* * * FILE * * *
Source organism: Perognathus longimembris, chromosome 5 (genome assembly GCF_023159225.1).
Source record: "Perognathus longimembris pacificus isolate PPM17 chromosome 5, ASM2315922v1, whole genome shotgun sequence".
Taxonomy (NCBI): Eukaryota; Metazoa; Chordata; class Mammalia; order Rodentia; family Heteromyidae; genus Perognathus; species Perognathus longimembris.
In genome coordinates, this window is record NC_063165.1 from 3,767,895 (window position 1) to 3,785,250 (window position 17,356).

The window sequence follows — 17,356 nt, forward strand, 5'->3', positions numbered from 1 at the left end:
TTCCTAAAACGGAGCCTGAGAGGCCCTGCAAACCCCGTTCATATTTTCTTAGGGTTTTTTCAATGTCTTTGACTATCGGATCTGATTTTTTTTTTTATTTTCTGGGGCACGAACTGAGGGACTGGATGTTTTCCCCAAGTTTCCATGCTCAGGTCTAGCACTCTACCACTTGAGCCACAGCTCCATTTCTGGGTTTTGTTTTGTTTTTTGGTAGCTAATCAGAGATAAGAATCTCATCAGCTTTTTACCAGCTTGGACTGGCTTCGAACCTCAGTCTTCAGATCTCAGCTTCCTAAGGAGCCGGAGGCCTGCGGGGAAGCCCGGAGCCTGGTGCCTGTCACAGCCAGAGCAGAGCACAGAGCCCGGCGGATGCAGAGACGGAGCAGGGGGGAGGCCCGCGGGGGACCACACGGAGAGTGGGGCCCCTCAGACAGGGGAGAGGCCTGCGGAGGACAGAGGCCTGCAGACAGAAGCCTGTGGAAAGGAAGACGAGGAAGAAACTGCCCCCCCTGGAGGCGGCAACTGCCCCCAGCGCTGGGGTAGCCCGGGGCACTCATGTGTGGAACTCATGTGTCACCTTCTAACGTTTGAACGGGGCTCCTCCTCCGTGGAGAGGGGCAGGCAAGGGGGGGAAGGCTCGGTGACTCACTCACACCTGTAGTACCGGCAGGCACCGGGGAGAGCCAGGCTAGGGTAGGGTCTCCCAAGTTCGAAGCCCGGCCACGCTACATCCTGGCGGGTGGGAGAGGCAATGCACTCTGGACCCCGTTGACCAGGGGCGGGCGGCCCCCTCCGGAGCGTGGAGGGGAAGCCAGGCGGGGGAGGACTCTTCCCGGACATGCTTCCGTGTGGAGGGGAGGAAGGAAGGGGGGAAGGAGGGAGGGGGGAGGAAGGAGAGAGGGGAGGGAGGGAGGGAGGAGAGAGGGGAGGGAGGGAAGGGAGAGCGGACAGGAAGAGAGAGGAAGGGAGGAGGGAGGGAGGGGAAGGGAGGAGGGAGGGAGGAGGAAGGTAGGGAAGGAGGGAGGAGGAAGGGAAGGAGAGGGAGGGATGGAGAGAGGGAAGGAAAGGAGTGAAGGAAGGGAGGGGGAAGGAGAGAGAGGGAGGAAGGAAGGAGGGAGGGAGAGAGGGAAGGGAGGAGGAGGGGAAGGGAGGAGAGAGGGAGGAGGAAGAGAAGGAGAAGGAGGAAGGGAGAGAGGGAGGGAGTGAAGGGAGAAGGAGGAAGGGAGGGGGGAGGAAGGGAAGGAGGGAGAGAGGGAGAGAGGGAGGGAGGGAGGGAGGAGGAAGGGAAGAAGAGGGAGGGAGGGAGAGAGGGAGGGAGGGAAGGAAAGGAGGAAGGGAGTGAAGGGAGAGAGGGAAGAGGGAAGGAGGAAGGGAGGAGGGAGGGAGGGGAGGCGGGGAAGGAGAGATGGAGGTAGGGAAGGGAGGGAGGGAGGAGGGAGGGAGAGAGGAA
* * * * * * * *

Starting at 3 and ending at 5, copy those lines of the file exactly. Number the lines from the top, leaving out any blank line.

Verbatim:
Taxonomy (NCBI): Eukaryota; Metazoa; Chordata; class Mammalia; order Rodentia; family Heteromyidae; genus Perognathus; species Perognathus longimembris.
In genome coordinates, this window is record NC_063165.1 from 3,767,895 (window position 1) to 3,785,250 (window position 17,356).

The window sequence follows — 17,356 nt, forward strand, 5'->3', positions numbered from 1 at the left end: